Pros and Cons of Replacing Your Own Brakes

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CARS.COM — If you have the know-how to do your own brake work or know someone who does and is willing to share their expertise for free, the do-it-yourself approach to replacing brake pads and rotors on your vehicle can save you lots of money. But be sure you know what’s wrong before you get started or you could waste a lot of both. Modern brake systems are complex, and while replacing your brake pads and rotors is a fairly straightforward process, it could go wrong if you aren’t sure what you’re doing.

Related: Brake Pads: What You Need to Know

The cost of brake pads, rotors, calipers and other parts varies widely by brand and model, and you should expect to pay more for brake work on a vehicle like a BMW than on a Honda. Doing it yourself also means you choose the parts that go on your car, you’re in charge of quality control and you do it on your own schedule. If you are thinking about doing your own brake job and your vehicle has disc brakes, there are a few supplies you need to have on hand:

  • Brake fluid
  • Brake pads
  • Brake rotors (sometimes referred to as brake discs)
  • Brake grease

You will also need a C-clamp or a specialized brake tool to compress the pistons in your brake calipers to remove the old brake pads. Brake service seems simple enough. All you need to do is put the car up on a jack, use jack stands for extra safety, loosen the lug nuts, remove the wheel, replace the pads and possibly the rotors, and pour in some brake fluid, right?

Unfortunately, do-it-yourself brake repair is a bit more complex than that. The components of disc brake systems are located directly behind each wheel, and in some vehicles, there isn’t much room to maneuver. Because your wheels travel through rain, snow and other debris, brake parts, like calipers, also commonly rust, making them difficult to remove. And these are just a few of the things that can make a basic brake job more difficult.

Potential Complications With Replacing Your Own Brakes

If changing your brakes was always as simple as just quickly swapping old parts for new ones and adding some brake fluid, we would recommend that anyone with a little mechanical skill perform their own brake repairs. Brake maintenance, though, isn’t always as simple as just removing and replacing pads and rotors, and it is more involved than, say, a standard oil change. Installing new brake pads can quickly become a more complicated project than you anticipated.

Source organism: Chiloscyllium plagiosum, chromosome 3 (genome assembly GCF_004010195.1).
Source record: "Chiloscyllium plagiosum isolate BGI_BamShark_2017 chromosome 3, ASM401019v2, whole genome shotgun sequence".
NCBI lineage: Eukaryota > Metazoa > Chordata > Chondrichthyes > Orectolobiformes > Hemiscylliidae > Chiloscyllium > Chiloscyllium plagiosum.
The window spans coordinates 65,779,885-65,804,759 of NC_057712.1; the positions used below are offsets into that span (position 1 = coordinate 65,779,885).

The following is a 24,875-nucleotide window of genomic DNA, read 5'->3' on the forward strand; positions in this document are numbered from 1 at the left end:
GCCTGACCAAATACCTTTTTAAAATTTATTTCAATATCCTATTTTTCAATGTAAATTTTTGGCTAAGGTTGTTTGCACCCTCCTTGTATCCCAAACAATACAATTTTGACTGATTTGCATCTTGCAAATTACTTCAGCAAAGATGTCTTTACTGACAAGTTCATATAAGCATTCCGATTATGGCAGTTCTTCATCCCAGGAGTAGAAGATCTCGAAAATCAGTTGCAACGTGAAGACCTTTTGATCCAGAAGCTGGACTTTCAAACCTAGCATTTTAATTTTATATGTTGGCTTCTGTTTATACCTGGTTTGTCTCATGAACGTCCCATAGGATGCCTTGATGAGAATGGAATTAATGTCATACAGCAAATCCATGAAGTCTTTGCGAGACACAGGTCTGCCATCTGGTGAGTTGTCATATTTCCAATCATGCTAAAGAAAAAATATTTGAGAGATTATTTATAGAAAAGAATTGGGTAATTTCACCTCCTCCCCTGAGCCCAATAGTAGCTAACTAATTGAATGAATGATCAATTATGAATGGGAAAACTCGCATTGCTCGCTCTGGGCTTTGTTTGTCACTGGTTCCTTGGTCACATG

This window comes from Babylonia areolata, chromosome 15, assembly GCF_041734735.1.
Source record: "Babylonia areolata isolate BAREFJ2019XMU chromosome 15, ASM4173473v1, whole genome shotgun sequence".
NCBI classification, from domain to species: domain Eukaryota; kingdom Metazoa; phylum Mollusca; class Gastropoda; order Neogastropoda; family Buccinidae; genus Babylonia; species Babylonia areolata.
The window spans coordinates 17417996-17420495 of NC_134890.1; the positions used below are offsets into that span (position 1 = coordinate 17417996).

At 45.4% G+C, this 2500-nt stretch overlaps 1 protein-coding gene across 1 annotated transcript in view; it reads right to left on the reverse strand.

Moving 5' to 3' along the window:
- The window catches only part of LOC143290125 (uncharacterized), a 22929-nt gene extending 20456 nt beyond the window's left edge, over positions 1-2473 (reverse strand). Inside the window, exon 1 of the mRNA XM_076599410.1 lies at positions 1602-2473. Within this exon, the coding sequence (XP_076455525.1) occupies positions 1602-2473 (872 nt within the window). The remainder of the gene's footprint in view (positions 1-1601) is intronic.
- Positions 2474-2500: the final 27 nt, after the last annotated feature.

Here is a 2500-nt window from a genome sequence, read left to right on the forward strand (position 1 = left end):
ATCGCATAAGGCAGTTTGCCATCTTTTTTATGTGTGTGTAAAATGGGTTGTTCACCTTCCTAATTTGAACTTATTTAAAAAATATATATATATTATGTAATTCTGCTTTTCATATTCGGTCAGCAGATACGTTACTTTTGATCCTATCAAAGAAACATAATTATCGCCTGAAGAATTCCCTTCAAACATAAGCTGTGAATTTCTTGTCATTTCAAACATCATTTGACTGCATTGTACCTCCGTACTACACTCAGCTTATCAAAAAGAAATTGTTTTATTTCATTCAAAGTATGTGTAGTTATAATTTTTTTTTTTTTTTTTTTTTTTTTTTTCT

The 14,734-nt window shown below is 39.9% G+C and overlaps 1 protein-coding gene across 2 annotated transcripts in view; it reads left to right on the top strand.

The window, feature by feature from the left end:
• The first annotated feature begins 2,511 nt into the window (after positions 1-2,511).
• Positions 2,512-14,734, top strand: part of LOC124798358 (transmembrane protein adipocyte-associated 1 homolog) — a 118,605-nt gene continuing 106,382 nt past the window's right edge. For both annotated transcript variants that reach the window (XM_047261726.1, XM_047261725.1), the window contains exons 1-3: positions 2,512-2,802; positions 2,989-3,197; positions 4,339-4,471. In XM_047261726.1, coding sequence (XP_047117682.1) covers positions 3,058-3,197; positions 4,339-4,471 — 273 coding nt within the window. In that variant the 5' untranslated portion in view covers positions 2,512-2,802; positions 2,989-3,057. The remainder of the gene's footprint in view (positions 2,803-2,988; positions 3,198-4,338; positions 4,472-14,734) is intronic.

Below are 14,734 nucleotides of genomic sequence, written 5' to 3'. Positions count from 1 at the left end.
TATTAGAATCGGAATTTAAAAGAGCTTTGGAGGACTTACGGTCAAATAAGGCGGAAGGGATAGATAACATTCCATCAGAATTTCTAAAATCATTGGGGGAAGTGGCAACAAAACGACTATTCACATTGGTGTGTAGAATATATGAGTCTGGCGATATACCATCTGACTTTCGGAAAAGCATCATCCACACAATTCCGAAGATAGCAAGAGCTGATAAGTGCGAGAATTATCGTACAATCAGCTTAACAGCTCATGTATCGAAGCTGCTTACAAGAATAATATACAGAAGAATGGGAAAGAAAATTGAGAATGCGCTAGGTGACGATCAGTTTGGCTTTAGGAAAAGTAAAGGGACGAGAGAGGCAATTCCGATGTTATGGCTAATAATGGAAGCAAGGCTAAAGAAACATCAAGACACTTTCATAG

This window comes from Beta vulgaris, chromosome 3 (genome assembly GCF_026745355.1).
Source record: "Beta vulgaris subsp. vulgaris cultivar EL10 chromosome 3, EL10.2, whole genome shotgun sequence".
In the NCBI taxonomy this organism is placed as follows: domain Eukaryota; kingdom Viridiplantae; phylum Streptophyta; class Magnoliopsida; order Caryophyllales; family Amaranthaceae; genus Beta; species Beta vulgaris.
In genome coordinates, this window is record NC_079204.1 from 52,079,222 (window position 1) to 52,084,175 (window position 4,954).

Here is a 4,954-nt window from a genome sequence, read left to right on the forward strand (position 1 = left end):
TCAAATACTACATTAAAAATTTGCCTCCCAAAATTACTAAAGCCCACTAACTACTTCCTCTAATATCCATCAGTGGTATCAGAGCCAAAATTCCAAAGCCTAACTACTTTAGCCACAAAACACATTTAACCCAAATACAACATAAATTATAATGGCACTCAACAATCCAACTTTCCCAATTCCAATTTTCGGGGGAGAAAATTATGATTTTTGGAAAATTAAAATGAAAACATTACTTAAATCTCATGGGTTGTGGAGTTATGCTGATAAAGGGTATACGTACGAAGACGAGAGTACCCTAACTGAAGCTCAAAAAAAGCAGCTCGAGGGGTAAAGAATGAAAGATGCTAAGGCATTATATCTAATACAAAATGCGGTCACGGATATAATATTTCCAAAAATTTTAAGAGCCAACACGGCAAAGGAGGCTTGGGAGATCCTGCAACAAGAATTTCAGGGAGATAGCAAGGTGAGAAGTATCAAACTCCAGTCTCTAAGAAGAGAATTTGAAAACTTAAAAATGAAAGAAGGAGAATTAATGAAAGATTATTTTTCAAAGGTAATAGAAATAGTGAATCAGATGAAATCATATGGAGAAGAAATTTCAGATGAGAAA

For example, unevenly worn brake pads could be the result of sticking caliper slide pins, the calipers themselves might need cleaning, lubricating or replacement, and excessive brake pedal travel might be the result of air in the hydraulic brake lines, not friction or worn pads. You may also find yourself in need of additional replacement parts like a master cylinder, brake caliper or piston. What you think is a simple brake pad replacement job could also become more complex if you discover that a grinding sound is being caused by a faulty rotor rather than worn-out pads. If you finish the job and the brake pedal doesn’t feel quite right, or you notice a squeal, grinding or squeaking noise when you drive your car, you may find yourself needing to start all over to determine what you did wrong. You may just need to add more brake fluid or use brake grease to reduce friction, or you may need to diagnose a more in-depth problem with your brake system.

If you don’t have the knowledge to diagnose what might be wrong or the tools or experience to correct it, you might be wasting time and money by replacing parts because they’re the usual suspects. You might know your vehicle better than anyone, but a good mechanic probably knows more about brakes than you do. Whether you choose a local mechanic or a chain company like Pep Boys, repair shops also guarantee their labor as well as the parts they install, so if something doesn’t seem right after a brake job, they usually stand behind it and fix what’s wrong.

If you decide to do the work yourself, be sure you’re addressing the root causes of your brake issues, and make sure pads, rotors and other parts really do need replacing before you buy new ones. Above all, know your limits, because brakes are what stop your car and you don’t want to make a dangerous mistake.’s Editorial department is your source for automotive news and reviews. In line with’s long-standing ethics policy, editors and reviewers don’t accept gifts or free trips from automakers. The Editorial department is independent of’s advertising, sales and sponsored content departments.

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